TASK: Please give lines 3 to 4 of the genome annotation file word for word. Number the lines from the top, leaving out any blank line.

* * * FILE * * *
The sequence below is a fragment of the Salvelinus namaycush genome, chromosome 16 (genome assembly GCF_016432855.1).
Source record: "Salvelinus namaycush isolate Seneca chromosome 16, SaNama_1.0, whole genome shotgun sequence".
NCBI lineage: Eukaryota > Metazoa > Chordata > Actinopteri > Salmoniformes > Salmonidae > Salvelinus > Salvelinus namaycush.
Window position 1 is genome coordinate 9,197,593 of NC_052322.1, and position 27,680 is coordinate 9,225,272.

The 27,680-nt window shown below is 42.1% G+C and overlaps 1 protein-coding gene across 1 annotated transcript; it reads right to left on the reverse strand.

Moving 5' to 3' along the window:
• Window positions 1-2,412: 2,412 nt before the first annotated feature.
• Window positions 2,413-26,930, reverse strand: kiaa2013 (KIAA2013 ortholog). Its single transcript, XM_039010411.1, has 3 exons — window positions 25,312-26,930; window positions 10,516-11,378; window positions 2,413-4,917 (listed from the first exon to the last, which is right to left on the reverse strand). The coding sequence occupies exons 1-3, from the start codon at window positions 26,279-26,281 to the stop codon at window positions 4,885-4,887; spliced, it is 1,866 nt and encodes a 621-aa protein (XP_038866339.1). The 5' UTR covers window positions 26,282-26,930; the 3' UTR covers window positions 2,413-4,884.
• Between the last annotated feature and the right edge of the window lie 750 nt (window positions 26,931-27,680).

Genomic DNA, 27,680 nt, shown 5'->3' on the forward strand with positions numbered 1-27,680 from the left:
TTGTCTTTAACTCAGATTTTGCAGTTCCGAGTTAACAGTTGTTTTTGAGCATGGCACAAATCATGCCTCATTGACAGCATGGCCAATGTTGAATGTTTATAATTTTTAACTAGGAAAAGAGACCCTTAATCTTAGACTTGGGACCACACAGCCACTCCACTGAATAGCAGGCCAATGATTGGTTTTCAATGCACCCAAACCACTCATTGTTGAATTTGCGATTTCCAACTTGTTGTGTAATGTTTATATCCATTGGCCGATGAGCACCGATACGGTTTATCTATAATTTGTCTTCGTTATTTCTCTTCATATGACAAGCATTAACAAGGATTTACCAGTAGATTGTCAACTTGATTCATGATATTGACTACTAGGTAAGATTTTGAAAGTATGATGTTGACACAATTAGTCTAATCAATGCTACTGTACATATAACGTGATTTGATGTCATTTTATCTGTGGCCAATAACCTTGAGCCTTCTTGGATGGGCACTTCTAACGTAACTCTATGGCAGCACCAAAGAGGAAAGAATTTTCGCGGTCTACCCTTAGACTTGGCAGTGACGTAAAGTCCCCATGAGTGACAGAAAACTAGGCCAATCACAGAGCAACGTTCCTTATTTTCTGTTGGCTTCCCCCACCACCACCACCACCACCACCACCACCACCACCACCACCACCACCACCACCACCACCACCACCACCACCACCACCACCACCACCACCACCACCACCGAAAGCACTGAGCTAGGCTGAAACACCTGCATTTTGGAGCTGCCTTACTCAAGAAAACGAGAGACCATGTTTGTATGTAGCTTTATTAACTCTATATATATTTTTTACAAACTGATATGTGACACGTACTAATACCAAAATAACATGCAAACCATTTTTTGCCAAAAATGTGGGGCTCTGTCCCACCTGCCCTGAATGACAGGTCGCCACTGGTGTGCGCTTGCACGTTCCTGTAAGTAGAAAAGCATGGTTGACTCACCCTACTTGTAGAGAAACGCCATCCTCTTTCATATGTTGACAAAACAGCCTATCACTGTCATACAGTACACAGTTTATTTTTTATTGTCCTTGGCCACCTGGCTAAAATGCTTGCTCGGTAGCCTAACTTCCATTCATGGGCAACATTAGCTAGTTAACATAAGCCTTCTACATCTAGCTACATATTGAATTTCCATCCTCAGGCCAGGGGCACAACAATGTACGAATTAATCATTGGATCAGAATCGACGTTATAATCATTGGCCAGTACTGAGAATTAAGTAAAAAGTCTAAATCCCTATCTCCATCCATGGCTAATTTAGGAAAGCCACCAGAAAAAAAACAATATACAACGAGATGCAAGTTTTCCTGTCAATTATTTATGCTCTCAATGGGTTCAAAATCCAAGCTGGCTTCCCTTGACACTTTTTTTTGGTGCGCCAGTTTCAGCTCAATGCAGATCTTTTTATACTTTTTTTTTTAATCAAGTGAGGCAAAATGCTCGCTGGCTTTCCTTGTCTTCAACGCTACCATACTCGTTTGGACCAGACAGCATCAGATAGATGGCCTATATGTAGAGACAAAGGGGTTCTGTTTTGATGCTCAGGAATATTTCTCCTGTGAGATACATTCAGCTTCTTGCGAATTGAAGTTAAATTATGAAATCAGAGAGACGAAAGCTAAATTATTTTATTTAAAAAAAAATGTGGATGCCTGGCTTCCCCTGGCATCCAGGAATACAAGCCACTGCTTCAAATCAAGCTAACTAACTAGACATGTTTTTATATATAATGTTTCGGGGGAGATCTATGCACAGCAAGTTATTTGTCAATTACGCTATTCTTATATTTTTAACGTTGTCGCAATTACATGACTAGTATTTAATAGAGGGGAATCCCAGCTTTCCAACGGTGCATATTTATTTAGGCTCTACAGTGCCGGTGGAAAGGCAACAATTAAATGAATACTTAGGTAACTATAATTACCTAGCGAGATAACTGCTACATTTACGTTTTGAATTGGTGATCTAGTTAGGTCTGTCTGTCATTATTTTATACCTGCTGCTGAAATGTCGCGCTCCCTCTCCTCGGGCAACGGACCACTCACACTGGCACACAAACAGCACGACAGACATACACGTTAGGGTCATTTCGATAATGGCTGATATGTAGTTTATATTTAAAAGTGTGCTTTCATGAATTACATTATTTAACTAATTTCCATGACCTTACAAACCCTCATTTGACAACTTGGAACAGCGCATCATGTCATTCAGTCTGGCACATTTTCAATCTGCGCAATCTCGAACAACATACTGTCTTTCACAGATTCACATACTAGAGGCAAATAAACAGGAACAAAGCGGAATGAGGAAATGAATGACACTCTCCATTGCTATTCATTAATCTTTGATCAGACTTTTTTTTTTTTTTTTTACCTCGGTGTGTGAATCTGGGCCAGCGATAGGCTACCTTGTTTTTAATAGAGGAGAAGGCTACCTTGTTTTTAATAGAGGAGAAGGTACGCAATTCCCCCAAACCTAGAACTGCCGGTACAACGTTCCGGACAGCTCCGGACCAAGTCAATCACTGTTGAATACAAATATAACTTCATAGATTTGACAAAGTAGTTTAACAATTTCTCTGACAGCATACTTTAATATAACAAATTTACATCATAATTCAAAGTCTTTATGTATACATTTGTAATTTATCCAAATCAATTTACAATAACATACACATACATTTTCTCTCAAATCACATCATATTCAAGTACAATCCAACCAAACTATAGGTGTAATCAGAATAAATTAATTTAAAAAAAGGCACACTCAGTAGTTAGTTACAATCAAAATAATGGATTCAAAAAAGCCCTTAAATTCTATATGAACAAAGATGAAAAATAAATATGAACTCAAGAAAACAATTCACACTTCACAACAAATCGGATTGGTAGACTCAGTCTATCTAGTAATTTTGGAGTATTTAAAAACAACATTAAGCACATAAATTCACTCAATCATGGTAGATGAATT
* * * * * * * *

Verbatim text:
NCBI lineage: Eukaryota > Metazoa > Chordata > Actinopteri > Salmoniformes > Salmonidae > Salvelinus > Salvelinus namaycush.
Window position 1 is genome coordinate 9,197,593 of NC_052322.1, and position 27,680 is coordinate 9,225,272.